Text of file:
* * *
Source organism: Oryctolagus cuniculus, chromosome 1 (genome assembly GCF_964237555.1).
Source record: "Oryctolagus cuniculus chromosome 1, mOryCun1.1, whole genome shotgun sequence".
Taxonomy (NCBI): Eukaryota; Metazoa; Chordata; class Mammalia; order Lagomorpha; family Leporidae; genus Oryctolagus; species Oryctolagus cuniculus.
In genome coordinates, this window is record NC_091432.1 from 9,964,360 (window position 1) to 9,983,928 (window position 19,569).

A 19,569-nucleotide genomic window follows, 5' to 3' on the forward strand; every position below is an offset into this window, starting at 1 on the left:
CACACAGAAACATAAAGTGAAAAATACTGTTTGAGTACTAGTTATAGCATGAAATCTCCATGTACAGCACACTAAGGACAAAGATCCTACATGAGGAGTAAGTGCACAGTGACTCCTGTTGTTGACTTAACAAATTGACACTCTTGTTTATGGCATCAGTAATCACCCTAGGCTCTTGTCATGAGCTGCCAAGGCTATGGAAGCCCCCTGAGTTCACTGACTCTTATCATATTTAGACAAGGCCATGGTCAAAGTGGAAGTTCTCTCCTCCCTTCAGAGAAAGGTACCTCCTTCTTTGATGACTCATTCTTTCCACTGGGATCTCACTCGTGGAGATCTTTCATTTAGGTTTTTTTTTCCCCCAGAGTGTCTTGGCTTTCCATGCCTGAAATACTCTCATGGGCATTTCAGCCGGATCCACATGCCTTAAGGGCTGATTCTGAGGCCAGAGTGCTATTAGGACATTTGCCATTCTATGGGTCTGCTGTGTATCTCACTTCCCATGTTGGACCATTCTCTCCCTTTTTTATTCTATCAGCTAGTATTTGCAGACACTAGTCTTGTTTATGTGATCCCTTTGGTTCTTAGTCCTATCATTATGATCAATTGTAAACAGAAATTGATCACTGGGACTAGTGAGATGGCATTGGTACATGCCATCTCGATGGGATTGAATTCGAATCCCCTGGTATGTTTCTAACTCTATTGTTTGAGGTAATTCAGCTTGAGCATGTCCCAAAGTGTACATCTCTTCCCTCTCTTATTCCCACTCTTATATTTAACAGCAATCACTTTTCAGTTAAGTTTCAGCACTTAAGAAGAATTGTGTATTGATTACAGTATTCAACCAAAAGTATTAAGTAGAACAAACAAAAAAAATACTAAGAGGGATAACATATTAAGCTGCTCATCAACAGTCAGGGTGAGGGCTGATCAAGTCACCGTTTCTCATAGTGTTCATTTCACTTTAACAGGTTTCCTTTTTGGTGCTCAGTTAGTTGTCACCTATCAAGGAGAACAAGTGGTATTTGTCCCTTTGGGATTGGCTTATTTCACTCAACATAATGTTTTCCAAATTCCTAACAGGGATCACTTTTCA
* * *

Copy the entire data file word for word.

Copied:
Source organism: Oryctolagus cuniculus, chromosome 1 (genome assembly GCF_964237555.1).
Source record: "Oryctolagus cuniculus chromosome 1, mOryCun1.1, whole genome shotgun sequence".
Taxonomy (NCBI): Eukaryota; Metazoa; Chordata; class Mammalia; order Lagomorpha; family Leporidae; genus Oryctolagus; species Oryctolagus cuniculus.
In genome coordinates, this window is record NC_091432.1 from 9,964,360 (window position 1) to 9,983,928 (window position 19,569).

A 19,569-nucleotide genomic window follows, 5' to 3' on the forward strand; every position below is an offset into this window, starting at 1 on the left:
CACACAGAAACATAAAGTGAAAAATACTGTTTGAGTACTAGTTATAGCATGAAATCTCCATGTACAGCACACTAAGGACAAAGATCCTACATGAGGAGTAAGTGCACAGTGACTCCTGTTGTTGACTTAACAAATTGACACTCTTGTTTATGGCATCAGTAATCACCCTAGGCTCTTGTCATGAGCTGCCAAGGCTATGGAAGCCCCCTGAGTTCACTGACTCTTATCATATTTAGACAAGGCCATGGTCAAAGTGGAAGTTCTCTCCTCCCTTCAGAGAAAGGTACCTCCTTCTTTGATGACTCATTCTTTCCACTGGGATCTCACTCGTGGAGATCTTTCATTTAGGTTTTTTTTTCCCCCAGAGTGTCTTGGCTTTCCATGCCTGAAATACTCTCATGGGCATTTCAGCCGGATCCACATGCCTTAAGGGCTGATTCTGAGGCCAGAGTGCTATTAGGACATTTGCCATTCTATGGGTCTGCTGTGTATCTCACTTCCCATGTTGGACCATTCTCTCCCTTTTTTATTCTATCAGCTAGTATTTGCAGACACTAGTCTTGTTTATGTGATCCCTTTGGTTCTTAGTCCTATCATTATGATCAATTGTAAACAGAAATTGATCACTGGGACTAGTGAGATGGCATTGGTACATGCCATCTCGATGGGATTGAATTCGAATCCCCTGGTATGTTTCTAACTCTATTGTTTGAGGTAATTCAGCTTGAGCATGTCCCAAAGTGTACATCTCTTCCCTCTCTTATTCCCACTCTTATATTTAACAGCAATCACTTTTCAGTTAAGTTTCAGCACTTAAGAAGAATTGTGTATTGATTACAGTATTCAACCAAAAGTATTAAGTAGAACAAACAAAAAAAATACTAAGAGGGATAACATATTAAGCTGCTCATCAACAGTCAGGGTGAGGGCTGATCAAGTCACCGTTTCTCATAGTGTTCATTTCACTTTAACAGGTTTCCTTTTTGGTGCTCAGTTAGTTGTCACCTATCAAGGAGAACAAGTGGTATTTGTCCCTTTGGGATTGGCTTATTTCACTCAACATAATGTTTTCCAAATTCCTAACAGGGATCACTTTTCA